On Sunday, Democratic nominee Joe Biden said the U.S. Senate should not act on President Donald Trump’s Supreme Court nominee to represent Justice Ruth Bader Ginsburg until after the 2020 election. Trump has pledged to nominate a woman to the seat this upcoming week and Senate Majority Leader Mitch McConnell has pledged that Trump’s nominee will receive a Senate vote.
“Even if President Trump wants to put forward a name now, the Senate should not act until after the American people select their next president, their next Congress, their next Senate,” Biden said on Sunday.
“If Donald Trump wins the election, then the Senate should move on his selection, and weigh the nominee he chooses fairly,” the Democrat admitted.
“But if I win this election, President Trump’s nominee should be withdrawn. As a new president, I should be the one who nominates Justice Ginsburg’s successor, a nominee who should get a fair hearing in the Senate,” Biden added.
Over 2 million people have seen this controversial video about what will happen next to stocks this year
The Democrat also argued against putting out a list of potential nominees as Trump has done. While such a list allows voters to make a clear choice, Biden claimed that such a list would influence judges’ decisions, would put them unfairly in the public eye for criticism from which they could not defend themselves, and would preclude Biden from asking the Senate for advice before choosing a nominee.
Observers expect the 2020 election to be fiercely contested, with an unusual amount of mail-in and absentee ballots due to the Wuhan-originated coronavirus pandemic. Former Democratic nominee Hillary Clinton, who lost to Trump in 2016, warned that the results on election night may favor Trump and she warned that Biden “should not concede under any circumstances.” Clinton’s former campaign chairman, John Podesta, war-gamed the 2020 election and suggested that Biden might trigger a civil war if he refuses to concede.
Biden suggested that Trump was dividing the American people by rushing to confirm a Supreme Court nominee. Yet in 2016, when the Republican Senate refused to consider Barack Obama’s Supreme Court nominee in a divided government during an election year, Biden said, “I made it absolutely clear that I would go forward with the confirmation process, as chairman — even a few months before a presidential election — if the nominee were chosen with the advice, and not merely the consent, of the Senate — just as the Constitution requires.”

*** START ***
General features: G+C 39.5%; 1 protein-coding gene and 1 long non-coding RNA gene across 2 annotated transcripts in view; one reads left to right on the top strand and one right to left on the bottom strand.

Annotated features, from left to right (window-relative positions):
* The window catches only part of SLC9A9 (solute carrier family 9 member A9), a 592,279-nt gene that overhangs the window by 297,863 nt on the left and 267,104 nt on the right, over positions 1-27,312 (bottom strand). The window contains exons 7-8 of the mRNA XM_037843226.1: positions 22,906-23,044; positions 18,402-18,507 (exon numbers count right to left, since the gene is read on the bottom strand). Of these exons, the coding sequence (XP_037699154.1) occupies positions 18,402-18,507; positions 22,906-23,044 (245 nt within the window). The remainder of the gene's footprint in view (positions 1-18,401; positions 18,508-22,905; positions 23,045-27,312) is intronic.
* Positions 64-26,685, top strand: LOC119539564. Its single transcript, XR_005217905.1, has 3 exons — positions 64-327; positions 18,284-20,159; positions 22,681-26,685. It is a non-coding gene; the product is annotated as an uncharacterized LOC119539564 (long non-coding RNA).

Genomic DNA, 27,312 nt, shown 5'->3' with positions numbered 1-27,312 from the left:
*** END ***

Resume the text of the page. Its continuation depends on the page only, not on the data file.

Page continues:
Contrary to popular belief, Mitch McConnell’s rule in 2016 only applied to divided government, when the Senate and the president were of different parties. Democrats at the time, however, insisted that Supreme Court justices could be nominated and confirmed before an election under any circumstances. Now, Democrats are calling for stalling until after the election — and some are threatening to pack the Court if Biden wins after Trump gets his nominee confirmed.
Trump’s nominee could very well get confirmed before the election — especially if the election results are as drawn out as some observers predict. As PJ Media’s Matt Margolis noted, Ginsburg herself was confirmed in 42 days, and Trump has 44 days before the election. Justices John Paul Stevens and Sandra Day O’Connor were confirmed even faster than Ginsburg, at 19 days and 33 days, respectively. In the case of a contested election, it may be tremendously important for the Supreme Court to be at full strength to make a decision.
If Republican senators vote to confirm Trump’s nominee, some may well be hypocrites. But many Democrats have shown themselves to be hypocrites on this issue, changing their tunes from 2016.
Biden has quite the flip-flopping record on the issue. In 1992, he opposed the nomination of a Supreme Court justice during an election year (when George H.W. Bush was president). He reversed that stance in 2016 before again reversing it on Sunday.
In such cases, it is important to keep in mind that Trump pledged to nominate originalist justices who interpret the Constitution according to its original public meaning, not according to their partisan goals. The president is reversing decades of “living Constitution” jurisprudence in order to restore the plain text of the agreement that defines the American republic. Meanwhile, Democrats are openly talking about changing the terms of that agreement by abolishing the Electoral College, packing the Supreme Court, ending the Senate filibuster (which Obama called a “Jim Crow relic”), and more.